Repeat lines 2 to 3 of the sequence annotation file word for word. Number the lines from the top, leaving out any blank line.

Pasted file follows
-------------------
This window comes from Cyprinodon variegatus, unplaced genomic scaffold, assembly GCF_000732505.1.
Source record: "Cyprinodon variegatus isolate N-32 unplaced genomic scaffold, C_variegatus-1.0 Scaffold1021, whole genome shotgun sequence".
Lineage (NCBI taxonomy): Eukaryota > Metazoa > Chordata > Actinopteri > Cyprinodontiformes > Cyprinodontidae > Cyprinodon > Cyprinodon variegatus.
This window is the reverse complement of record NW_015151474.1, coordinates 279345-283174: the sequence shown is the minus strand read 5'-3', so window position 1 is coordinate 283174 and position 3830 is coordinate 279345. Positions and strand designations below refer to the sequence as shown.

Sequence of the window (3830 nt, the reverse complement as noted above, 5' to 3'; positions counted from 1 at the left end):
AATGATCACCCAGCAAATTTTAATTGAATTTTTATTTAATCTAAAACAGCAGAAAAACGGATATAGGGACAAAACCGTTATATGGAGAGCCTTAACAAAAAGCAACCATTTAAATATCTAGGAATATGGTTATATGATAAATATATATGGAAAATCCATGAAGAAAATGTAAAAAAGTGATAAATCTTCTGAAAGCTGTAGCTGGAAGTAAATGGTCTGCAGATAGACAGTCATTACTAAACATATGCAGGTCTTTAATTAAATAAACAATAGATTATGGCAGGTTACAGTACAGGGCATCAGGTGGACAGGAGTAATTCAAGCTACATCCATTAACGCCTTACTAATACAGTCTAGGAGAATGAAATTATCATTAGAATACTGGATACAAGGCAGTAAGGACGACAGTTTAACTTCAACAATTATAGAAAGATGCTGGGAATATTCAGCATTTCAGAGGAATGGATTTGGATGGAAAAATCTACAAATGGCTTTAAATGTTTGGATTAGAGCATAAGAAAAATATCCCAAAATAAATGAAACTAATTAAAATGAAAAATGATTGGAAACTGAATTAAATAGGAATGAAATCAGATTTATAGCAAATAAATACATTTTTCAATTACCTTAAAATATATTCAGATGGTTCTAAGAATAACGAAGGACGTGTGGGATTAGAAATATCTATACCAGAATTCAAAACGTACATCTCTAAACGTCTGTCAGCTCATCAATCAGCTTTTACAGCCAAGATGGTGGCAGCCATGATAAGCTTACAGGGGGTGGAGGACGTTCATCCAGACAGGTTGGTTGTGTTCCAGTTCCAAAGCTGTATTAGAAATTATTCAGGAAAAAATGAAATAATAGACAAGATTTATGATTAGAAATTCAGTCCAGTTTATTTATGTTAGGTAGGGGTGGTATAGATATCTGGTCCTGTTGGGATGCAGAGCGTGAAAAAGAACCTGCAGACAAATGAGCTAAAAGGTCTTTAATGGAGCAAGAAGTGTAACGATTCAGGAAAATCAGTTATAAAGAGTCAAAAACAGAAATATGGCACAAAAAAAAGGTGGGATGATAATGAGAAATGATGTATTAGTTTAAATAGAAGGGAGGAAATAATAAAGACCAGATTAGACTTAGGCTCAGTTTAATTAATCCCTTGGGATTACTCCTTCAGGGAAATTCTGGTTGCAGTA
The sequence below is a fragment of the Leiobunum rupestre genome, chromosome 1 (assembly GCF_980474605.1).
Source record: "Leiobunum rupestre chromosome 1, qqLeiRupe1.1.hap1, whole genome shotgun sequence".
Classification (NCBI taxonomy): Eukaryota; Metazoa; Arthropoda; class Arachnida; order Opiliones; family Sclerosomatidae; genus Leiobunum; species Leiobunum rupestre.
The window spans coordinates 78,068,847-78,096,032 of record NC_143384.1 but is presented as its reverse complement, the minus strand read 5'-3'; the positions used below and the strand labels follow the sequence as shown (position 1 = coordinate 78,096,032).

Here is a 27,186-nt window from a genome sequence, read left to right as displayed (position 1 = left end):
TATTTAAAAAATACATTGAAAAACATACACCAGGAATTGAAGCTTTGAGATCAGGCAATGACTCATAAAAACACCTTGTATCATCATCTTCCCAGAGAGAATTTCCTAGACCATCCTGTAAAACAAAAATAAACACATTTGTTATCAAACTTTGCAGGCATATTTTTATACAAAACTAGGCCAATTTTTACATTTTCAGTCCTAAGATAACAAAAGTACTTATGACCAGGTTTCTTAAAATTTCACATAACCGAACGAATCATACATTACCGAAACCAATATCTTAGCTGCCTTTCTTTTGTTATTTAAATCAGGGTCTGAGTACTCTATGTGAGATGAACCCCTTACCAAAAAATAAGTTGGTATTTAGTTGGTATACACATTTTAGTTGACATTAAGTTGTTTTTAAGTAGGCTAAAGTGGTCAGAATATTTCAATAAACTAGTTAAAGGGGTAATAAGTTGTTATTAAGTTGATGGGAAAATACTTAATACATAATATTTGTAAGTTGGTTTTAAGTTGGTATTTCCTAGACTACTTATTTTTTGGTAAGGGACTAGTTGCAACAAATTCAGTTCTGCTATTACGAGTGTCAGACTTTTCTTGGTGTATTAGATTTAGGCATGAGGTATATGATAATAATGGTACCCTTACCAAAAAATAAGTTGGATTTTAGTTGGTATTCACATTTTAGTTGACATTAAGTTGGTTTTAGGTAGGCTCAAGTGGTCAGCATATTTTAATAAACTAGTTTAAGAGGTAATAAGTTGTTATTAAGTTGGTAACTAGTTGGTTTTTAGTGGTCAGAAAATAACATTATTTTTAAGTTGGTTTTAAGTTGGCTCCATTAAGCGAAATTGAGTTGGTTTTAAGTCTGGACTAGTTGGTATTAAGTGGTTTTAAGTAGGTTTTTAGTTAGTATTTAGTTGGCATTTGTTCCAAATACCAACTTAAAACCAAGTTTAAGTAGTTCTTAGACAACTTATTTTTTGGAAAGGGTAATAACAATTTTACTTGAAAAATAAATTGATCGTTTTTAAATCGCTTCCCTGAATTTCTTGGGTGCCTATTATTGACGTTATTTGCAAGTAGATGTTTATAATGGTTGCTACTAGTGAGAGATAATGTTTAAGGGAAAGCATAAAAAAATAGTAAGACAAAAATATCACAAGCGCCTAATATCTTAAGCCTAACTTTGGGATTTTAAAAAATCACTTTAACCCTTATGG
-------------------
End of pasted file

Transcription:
Source record: "Cyprinodon variegatus isolate N-32 unplaced genomic scaffold, C_variegatus-1.0 Scaffold1021, whole genome shotgun sequence".
Lineage (NCBI taxonomy): Eukaryota > Metazoa > Chordata > Actinopteri > Cyprinodontiformes > Cyprinodontidae > Cyprinodon > Cyprinodon variegatus.